Don’t Miss the Dolphins

Paddleboarding-in-Sarasota-County_MilesArticleOptRecently, Jodi and I rented a paddleboard while spending a week together at the beach.

I must say that as someone who has never surfed or even successfully waterskied, my first try on the board was not very impressive. I had no idea what I was doing so those first rides lasted between 10-60 seconds. (Jodi, of course, owned it like a boss from the beginning). Honestly, it took me a couple of YouTube videos to get the basics down and day two was pretty good. Jodi and I both paddled a bit and had a good time. We also met some folks who seemed to have interest in our paddleboard “sea stories.” We thought they might want to give it a shot themselves so we offered up the use of the paddleboard for them to try.

Their responses:

Husband, “No I’d probably break something.”

Wife, “I can’t since I have a terrible fear of sharks.”

They were very interested in what it was like for us, but their fear of injury or “Jaws” kept them from even trying the board for themselves. This encounter made me think: I wonder how often we forsake “what could be” because of fear?

  • Afraid of what they might say, we refuse to ask that special someone on a date.
  • Afraid of getting lost we never leave the guided tour to experience the heart of a City.
  • Afraid of what “might happen,” we never travel beyond our own country or even our state.
  • Afraid of being “turned down” we simply don’t apply for a new job.
  • Afraid of failure, we choose never to return to school and complete a degree.
  • Afraid of rejection, we never share the gospel with others.

When we choose to allow fear to drive our actions, we acknowledge a (little g) god in our lives. It may be safety, security, control, or some other form of that false god, but, in our fear, we choose to serve it ahead of our goals, dreams, or even calling.

Fear is a non-negotiable in life. Everyone is afraid of something, sometimes. If you have no fear, you have a rare genetic condition called Urbach-Wiethe disease; or, you could be a run-of-the-mill psychopath who experiences fear but doesn’t recognize it. Otherwise…everyone experiences fear. Fear, though, is not the problem. What we do with fear determines our destiny and indicates Who or what we serve as our god/God.

Peter tells us to take our anxiousness/fear to Jesus (1 Peter 5:7). Paul says to seek God rather than serve anxiety (Philippians 4:6-7). Jesus tells us to believe (have faith)…because faith conquers fear.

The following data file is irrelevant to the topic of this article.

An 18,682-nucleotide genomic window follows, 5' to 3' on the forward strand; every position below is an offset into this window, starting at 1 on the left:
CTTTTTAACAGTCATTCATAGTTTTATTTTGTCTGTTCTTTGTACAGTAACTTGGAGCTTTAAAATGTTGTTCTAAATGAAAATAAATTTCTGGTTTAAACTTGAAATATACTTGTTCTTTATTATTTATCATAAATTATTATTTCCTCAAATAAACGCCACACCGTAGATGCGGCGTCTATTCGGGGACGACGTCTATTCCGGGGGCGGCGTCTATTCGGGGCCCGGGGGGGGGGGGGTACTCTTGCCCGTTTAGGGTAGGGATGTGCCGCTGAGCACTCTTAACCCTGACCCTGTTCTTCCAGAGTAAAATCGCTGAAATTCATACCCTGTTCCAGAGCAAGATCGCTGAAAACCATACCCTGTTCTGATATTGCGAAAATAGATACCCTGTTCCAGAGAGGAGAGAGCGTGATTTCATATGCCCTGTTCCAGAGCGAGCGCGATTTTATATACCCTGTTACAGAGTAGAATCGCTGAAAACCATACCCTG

Now, certainly Jesus did not direct me to go paddle boarding; however, the board serves as a good analogy to understand how to find victory over our fears. We pursue our objective with passion and refuse to quit.

Dolphins JumpingHonestly, paddling was cool but what I really wanted was to get up close to some dolphins. On day 3… I did. The water was choppy but I had mastered how to use it like a kayak so when we saw them beginning to play about a half-mile out, I looked to Jodi for approval, grabbed the board and took off for the open water. It took a bit to get out there (since they did not exactly wait on me). I had to plot an intercept course on the open water, but it paid off. I came to within about 15 feet of three dolphins playing as they surfaced near me. It was amazing! (In fact, it is what I had prayed for earlier that morning when I sat a few hundred yards offshore scanning the horizon. I told the Lord that He was all I needed but that I would love to see some dolphins up close if He’d let me.

When the dolphins submerged again (not to return), I looked down and was well beyond the emerald green water we are known for on the Gulf coast. In fact, I could barely make out the spot of beach I had departed from…but I did it! I saw the dolphins up close, simply by getting on the board, paddling hard and not stopping until I go there.

Our new friends…they never broke anything and they were certainly not eaten by sharks…but they also didn’t see the dolphins.

Here is the question…do you want to see the dolphins the Lord has in store for you?